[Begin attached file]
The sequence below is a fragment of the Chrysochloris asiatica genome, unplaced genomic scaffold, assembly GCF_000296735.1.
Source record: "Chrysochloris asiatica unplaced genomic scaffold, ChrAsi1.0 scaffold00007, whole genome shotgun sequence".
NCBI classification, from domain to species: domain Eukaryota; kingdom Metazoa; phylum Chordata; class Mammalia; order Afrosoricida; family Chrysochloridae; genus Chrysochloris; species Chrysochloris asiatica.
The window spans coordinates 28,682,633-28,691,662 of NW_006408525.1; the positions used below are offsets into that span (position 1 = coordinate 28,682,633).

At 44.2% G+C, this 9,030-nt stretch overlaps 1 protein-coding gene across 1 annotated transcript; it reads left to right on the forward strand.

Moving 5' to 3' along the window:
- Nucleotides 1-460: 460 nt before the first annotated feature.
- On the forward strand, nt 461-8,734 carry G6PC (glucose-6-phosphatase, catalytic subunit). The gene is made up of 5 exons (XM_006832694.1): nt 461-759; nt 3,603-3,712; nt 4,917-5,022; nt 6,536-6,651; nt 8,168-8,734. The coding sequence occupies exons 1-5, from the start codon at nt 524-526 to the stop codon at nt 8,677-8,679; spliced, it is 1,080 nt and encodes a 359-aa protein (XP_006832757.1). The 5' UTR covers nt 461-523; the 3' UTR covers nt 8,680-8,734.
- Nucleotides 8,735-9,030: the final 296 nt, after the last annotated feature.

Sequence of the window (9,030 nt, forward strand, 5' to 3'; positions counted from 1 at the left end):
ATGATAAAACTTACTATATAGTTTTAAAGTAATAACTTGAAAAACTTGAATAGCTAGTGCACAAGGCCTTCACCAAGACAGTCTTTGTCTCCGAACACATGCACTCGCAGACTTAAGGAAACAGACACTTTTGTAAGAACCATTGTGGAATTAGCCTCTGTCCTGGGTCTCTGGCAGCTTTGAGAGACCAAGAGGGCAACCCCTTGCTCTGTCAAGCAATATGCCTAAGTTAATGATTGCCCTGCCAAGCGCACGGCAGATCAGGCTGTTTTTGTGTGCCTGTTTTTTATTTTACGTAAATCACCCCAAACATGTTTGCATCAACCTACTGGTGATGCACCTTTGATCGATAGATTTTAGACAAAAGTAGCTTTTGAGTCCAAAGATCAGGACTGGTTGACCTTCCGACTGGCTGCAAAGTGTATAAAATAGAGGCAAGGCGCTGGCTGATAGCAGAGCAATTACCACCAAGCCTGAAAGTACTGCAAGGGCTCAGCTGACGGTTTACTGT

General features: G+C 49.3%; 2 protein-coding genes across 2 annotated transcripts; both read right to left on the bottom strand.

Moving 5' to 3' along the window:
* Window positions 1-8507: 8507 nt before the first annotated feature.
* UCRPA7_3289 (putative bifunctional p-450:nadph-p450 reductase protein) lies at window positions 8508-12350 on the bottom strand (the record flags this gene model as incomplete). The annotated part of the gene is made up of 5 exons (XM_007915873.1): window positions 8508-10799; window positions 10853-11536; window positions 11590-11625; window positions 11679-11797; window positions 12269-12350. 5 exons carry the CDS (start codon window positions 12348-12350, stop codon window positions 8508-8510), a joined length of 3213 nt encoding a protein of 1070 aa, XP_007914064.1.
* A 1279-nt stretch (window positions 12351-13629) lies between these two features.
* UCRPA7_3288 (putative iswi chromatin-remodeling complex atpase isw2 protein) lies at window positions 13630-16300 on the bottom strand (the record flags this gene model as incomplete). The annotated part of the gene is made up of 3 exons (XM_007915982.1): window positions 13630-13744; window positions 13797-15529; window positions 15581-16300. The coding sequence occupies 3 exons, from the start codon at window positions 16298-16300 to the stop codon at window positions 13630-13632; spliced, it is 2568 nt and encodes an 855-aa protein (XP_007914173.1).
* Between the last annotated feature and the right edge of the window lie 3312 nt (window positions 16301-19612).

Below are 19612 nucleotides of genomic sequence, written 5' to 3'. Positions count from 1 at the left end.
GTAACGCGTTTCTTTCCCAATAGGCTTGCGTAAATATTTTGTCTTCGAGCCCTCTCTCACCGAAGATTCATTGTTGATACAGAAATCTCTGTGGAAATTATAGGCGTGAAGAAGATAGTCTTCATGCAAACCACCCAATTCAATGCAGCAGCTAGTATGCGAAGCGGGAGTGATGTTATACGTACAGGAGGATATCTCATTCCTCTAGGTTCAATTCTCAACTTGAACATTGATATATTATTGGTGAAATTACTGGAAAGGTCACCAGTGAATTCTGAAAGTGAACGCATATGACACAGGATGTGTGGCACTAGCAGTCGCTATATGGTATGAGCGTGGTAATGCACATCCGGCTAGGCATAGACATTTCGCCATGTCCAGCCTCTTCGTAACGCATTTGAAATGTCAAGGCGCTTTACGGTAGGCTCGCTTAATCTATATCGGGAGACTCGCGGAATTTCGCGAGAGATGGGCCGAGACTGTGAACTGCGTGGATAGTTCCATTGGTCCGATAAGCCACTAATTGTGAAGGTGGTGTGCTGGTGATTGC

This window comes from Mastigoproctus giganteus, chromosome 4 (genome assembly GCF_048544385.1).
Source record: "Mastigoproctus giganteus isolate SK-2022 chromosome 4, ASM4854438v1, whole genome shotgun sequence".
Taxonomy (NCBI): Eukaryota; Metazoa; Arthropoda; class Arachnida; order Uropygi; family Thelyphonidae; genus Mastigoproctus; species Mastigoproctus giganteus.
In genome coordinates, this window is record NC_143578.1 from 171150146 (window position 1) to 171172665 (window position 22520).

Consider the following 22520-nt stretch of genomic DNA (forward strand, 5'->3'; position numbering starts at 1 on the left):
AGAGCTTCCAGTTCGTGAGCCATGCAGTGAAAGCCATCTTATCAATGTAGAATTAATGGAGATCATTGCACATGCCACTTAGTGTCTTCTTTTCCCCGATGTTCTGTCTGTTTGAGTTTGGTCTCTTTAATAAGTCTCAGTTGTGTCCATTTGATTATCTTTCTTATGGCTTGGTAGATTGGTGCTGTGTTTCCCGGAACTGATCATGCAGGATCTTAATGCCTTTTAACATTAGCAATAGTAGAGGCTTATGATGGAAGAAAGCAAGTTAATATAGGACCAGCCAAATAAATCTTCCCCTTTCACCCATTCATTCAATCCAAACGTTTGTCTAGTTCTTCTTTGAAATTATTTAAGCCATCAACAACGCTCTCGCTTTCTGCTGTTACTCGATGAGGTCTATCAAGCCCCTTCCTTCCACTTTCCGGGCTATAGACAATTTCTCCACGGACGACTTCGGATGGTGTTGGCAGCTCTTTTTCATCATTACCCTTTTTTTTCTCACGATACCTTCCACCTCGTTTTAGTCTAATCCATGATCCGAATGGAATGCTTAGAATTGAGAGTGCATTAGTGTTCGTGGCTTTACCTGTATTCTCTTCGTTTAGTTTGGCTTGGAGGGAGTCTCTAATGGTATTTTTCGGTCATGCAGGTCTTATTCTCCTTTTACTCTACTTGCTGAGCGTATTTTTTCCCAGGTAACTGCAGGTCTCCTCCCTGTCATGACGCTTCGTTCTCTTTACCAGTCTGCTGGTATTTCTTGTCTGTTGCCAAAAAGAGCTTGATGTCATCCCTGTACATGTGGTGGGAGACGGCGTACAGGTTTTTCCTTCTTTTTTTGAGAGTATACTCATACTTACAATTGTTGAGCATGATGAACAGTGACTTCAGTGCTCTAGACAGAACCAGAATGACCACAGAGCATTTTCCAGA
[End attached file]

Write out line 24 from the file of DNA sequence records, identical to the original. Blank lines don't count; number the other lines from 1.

In genome coordinates, this window is record NC_143578.1 from 171150146 (window position 1) to 171172665 (window position 22520).